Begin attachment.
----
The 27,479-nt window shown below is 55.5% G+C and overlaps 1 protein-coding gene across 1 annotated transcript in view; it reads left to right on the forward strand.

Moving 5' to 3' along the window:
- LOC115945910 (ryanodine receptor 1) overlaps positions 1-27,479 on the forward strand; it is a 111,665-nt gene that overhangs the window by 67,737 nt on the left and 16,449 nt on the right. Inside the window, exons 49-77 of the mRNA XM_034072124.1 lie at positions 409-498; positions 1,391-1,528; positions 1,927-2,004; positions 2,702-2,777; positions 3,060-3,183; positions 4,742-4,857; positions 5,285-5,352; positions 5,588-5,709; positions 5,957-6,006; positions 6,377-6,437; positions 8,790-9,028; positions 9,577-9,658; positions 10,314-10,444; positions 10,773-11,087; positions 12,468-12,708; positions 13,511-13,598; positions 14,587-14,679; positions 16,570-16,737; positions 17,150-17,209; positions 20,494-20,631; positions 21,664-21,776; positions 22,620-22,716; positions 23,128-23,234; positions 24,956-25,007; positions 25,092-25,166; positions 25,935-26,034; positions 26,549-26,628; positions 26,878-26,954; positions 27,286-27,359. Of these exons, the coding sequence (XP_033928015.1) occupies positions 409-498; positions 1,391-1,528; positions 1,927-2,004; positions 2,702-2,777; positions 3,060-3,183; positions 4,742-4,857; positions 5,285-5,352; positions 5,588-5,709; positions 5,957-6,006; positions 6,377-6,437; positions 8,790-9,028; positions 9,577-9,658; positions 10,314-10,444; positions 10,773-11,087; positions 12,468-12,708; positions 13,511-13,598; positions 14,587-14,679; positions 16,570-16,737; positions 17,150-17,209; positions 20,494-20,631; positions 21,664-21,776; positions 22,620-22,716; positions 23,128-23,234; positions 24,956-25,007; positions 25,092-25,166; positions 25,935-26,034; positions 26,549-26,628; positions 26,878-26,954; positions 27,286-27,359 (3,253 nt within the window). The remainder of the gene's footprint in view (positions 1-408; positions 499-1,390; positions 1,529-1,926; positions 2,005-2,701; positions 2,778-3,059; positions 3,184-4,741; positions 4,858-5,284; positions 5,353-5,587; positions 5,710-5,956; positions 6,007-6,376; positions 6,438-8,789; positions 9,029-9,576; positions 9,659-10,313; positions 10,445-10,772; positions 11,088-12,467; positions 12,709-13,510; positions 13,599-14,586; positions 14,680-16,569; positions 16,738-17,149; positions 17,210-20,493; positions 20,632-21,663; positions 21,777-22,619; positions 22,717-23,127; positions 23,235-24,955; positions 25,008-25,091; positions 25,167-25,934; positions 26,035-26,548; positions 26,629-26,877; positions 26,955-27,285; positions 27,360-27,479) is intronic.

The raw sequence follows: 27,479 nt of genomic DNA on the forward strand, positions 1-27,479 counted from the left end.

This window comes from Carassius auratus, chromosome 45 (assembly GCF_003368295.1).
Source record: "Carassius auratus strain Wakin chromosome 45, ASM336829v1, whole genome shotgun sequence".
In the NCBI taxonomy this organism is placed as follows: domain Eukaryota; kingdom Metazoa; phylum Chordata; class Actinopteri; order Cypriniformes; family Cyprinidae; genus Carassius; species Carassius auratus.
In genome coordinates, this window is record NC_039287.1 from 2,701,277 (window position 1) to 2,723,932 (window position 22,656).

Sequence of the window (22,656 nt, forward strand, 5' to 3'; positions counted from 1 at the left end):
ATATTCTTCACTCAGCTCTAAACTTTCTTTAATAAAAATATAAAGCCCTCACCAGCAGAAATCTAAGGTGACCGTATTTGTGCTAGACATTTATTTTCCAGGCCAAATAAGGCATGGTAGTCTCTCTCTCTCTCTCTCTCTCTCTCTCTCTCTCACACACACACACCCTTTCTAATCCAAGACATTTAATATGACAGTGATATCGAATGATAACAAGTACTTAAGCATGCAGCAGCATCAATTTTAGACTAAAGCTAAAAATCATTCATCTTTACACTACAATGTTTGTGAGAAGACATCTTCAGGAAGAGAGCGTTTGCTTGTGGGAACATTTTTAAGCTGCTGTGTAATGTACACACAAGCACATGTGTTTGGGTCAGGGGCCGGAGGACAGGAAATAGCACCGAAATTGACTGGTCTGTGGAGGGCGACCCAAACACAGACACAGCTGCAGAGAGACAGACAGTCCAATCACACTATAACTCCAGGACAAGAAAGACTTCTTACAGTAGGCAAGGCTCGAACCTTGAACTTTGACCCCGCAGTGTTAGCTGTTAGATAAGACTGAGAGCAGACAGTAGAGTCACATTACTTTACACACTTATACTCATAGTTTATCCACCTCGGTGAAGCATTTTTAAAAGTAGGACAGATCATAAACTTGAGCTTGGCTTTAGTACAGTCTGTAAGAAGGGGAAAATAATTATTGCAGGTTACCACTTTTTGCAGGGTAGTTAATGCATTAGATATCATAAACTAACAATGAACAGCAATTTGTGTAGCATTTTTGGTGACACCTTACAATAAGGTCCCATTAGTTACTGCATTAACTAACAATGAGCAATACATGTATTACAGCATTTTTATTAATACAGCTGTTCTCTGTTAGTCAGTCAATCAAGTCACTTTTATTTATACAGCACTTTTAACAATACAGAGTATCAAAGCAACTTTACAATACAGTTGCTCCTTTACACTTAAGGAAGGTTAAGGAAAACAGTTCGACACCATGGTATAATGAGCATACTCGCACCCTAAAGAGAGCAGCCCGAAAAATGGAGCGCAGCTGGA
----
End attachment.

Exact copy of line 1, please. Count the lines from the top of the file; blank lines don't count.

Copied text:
The 27,479-nt window shown below is 55.5% G+C and overlaps 1 protein-coding gene across 1 annotated transcript in view; it reads left to right on the forward strand.